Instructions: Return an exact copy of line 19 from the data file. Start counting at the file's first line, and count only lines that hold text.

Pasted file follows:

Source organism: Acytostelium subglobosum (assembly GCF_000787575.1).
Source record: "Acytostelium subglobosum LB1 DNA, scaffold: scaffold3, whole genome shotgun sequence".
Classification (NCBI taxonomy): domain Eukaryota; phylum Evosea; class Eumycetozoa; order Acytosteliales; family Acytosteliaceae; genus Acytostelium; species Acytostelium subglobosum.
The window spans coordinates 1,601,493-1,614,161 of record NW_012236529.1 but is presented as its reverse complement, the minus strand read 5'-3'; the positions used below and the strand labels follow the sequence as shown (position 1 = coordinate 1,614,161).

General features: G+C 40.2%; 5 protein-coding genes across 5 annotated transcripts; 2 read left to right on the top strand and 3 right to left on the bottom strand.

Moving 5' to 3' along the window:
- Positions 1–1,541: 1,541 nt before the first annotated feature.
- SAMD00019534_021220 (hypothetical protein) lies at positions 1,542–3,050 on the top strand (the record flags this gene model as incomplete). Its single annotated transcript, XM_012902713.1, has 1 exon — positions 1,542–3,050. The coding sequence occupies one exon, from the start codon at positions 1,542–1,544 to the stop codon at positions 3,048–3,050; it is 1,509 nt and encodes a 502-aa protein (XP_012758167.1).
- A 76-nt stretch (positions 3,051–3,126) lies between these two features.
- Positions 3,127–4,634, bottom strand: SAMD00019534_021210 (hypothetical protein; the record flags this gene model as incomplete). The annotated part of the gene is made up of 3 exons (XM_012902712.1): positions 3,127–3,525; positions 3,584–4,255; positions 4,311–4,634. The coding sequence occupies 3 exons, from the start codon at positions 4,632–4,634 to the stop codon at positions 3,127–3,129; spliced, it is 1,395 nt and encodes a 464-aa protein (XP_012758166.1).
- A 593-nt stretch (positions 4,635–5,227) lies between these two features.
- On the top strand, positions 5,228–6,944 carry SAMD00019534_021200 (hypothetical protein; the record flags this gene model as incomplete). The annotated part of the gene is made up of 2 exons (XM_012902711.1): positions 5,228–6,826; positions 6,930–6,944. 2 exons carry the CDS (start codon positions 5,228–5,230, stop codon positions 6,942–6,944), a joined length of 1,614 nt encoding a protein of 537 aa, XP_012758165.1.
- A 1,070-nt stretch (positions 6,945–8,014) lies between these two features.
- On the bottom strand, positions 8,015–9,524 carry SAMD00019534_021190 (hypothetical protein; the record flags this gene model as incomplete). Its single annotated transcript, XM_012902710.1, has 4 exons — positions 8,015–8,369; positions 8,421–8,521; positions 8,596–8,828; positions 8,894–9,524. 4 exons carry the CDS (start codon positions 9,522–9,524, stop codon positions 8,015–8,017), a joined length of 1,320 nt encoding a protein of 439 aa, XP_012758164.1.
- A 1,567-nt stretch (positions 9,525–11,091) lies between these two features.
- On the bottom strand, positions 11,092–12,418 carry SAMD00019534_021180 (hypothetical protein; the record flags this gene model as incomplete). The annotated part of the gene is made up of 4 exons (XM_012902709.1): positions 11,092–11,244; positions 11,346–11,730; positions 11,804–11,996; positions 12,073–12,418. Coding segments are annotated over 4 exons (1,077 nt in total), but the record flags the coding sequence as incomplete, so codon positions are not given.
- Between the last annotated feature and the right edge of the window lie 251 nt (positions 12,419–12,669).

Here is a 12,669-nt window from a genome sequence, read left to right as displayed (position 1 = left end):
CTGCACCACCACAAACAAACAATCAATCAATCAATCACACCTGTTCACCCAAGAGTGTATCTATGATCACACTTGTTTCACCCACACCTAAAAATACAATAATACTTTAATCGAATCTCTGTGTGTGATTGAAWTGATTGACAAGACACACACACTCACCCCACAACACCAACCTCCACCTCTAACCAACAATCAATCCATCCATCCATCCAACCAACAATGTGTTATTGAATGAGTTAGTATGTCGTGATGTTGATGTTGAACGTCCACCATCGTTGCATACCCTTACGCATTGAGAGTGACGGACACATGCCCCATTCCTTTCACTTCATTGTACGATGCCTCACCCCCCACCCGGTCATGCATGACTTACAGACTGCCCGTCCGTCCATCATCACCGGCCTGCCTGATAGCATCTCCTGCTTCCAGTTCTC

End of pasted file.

CTGCACCACCACAAACAAACAATCAATCAATCAATCACACCTGTTCACCCAAGAGTGTATCTATGATCACACTTGTTTCACCCACACCTAAAAATACAATAATACTTTAATCGAATCTCTGTGTGTGATTGAAWTGATTGACAAGACACACACACTCACCCCACAACACCAACCTCCACCTCTAACCAACAATCAATCCATCCATCCATCCAACCAACAATGTGTTATTGAATGAGTTAGTATGTCGTGATGTTGATGTTGAACGTCCACCATCGTTGCATACCCTTACGCATTGAGAGTGACGGACACATGCCCCATTCCTTTCACTTCATTGTACGATGCCTCACCCCCCACCCGGTCATGCATGACTTACAGACTGCCCGTCCGTCCATCATCACCGGCCTGCCTGATAGCATCTCCTGCTTCCAGTTCTC